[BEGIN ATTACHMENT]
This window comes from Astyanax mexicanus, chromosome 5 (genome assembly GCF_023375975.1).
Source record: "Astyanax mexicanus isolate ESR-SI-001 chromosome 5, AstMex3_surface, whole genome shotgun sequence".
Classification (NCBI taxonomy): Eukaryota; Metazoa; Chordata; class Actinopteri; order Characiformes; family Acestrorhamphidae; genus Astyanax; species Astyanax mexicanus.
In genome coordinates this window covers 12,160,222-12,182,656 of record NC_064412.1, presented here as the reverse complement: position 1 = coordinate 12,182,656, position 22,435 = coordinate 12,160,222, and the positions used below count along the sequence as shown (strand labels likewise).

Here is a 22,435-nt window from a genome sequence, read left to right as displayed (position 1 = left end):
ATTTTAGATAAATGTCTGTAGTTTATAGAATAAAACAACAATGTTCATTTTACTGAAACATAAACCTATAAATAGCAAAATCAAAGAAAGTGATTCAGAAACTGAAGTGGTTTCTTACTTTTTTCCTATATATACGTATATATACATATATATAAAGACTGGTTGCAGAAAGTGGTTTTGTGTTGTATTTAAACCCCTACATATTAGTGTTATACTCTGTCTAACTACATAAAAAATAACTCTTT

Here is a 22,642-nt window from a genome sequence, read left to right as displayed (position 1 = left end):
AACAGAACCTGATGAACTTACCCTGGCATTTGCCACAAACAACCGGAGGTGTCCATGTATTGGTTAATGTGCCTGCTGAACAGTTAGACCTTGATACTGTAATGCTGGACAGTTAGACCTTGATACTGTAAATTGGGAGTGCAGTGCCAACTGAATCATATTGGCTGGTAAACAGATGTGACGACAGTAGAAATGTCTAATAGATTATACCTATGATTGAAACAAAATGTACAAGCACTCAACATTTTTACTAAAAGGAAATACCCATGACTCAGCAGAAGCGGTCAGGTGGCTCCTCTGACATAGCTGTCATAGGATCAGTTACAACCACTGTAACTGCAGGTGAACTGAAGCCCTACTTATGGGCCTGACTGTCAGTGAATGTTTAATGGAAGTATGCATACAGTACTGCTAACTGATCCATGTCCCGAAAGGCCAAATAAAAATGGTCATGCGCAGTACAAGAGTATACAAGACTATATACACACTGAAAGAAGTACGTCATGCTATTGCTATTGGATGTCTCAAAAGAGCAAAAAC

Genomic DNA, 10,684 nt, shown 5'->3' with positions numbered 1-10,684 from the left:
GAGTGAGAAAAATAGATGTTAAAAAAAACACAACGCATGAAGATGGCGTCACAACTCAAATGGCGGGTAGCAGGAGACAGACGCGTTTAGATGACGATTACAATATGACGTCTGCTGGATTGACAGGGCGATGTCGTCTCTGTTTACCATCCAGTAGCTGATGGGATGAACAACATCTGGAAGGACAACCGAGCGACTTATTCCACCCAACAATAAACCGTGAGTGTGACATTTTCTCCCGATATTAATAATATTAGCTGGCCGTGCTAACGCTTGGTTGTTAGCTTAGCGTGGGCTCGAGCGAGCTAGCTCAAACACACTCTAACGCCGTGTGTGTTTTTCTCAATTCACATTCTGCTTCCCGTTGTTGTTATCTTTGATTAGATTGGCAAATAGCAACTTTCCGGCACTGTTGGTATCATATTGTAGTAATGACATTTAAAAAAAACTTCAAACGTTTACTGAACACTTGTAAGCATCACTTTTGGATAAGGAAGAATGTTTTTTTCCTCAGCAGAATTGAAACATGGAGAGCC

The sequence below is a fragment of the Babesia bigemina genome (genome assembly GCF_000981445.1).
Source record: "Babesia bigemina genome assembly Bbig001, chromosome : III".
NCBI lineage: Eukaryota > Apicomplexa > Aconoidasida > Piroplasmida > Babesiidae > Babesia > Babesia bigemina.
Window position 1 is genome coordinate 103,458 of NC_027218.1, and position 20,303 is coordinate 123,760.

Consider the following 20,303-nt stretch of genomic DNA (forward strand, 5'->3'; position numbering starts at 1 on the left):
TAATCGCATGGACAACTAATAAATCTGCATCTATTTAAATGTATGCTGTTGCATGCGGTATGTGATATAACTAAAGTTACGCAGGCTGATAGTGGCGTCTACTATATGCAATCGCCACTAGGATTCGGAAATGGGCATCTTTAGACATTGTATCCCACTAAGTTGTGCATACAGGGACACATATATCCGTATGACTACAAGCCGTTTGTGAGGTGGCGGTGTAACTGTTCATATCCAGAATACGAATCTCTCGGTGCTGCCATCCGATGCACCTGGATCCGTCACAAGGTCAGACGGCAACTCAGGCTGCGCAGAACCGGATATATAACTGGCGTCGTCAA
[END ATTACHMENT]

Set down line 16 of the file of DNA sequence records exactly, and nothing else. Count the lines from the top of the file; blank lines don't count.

TAATCGCATGGACAACTAATAAATCTGCATCTATTTAAATGTATGCTGTTGCATGCGGTATGTGATATAACTAAAGTTACGCAGGCTGATAGTGGCGTCTACTATATGCAATCGCCACTAGGATTCGGAAATGGGCATCTTTAGACATTGTATCCCACTAAGTTGTGCATACAGGGACACATATATCCGTATGACTACAAGCCGTTTGTGAGGTGGCGGTGTAACTGTTCATATCCAGAATACGAATCTCTCGGTGCTGCCATCCGATGCACCTGGATCCGTCACAAGGTCAGACGGCAACTCAGGCTGCGCAGAACCGGATATATAACTGGCGTCGTCAA